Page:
As expected, Robinson’s rookie year was littered with racial epitaphs and death threats from fans, opponents and teammates alike. Greenberg was one of the only players in the league who could identify with that kind of hatred. As a Jew he had heard his fair share of racial heckling. However, Greenberg would be the first to point out that Jackie had it much worse.

In Greenberg’s opening at-bat he drew a walk, and greeting him at first base was Robinson (Jackie played first base for the ’47 season; he didn’t start playing second for Brooklyn until ’48). A conversation sparked between the two, and Greenberg told Jackie “Don’t pay attention to these Southern jockeys. They aren’t worth anything as far as you’re concerned.”

Robinson asked Greenberg to dinner that night, an invitation Greenberg declined so not to put Robinson more-so on the spot.

The mere optics of a Jew and a black talking to each other during a major league game drew the attention of the 13,471 in attendance that day. Imagine if the technology of today was available during the mainstream bigotry of those times; ESPN might have exploded.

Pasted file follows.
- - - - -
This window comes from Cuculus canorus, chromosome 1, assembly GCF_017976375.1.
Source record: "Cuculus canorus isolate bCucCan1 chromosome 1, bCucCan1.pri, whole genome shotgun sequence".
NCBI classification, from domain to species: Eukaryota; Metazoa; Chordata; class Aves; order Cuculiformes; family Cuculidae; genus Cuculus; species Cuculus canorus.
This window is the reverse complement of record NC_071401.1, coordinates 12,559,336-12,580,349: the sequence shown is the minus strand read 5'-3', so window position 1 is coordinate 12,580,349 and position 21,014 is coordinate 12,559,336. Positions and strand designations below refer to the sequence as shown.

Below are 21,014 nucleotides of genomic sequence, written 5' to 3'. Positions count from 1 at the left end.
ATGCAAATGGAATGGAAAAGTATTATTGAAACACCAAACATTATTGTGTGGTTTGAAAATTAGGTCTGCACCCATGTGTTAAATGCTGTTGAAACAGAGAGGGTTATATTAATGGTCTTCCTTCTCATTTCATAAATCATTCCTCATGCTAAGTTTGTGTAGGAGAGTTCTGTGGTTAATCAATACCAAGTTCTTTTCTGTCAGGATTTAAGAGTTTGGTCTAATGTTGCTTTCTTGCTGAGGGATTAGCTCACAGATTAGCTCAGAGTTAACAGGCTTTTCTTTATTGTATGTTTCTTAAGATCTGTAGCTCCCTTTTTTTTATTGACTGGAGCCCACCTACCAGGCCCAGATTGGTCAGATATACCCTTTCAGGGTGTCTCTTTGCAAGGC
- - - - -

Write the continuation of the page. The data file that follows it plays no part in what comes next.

The impact Greenberg had on Robinson was clear. “Class tells,” said Robinson. “It sticks out all over Mr. Greenberg.”

Greenberg would be the first to call his play on the field in a Pirates uniform a disappointment. The team finished with a 62-92 record, tied with the St. Louis Cardinals for worst in the NL. He set a career low in batting average and made his mistakes in the field. But for all that, Greenberg made his mark with the team outside of the conventional parameters. His name recognition alone was enough to drive the gates to new highs; Pittsburgh topped the one million mark in attendance for the first time in franchise history. It was a thrill for Pirates fans to see one of the best hitters of all time manning first-base, even if, by his own standards, he was a shell of his former self. Greenberg’s influence spread within the clubhouse as well, particularly with a 26-year-old outfielder by the name of Ralph Kiner.

Kiner was in his second big-league season in 1947. Born in New Mexico but raised in Los Angeles, Kiner somehow had become a Detroit Tigers fan growing up, and Greenberg was his boyhood idol. During Spring Training, Kiner was introduced to Greenberg, and the two immediately hit it off.

Greenberg wanted to play mentor to Kiner, and the younger player was all-too-happy to oblige. The duo spent hours taking batting practice, Greenberg teaching Kiner to stay close to the plate and pull the ball. He stressed the importance of hard work and perseverance, and taught him the art of studying pitchers.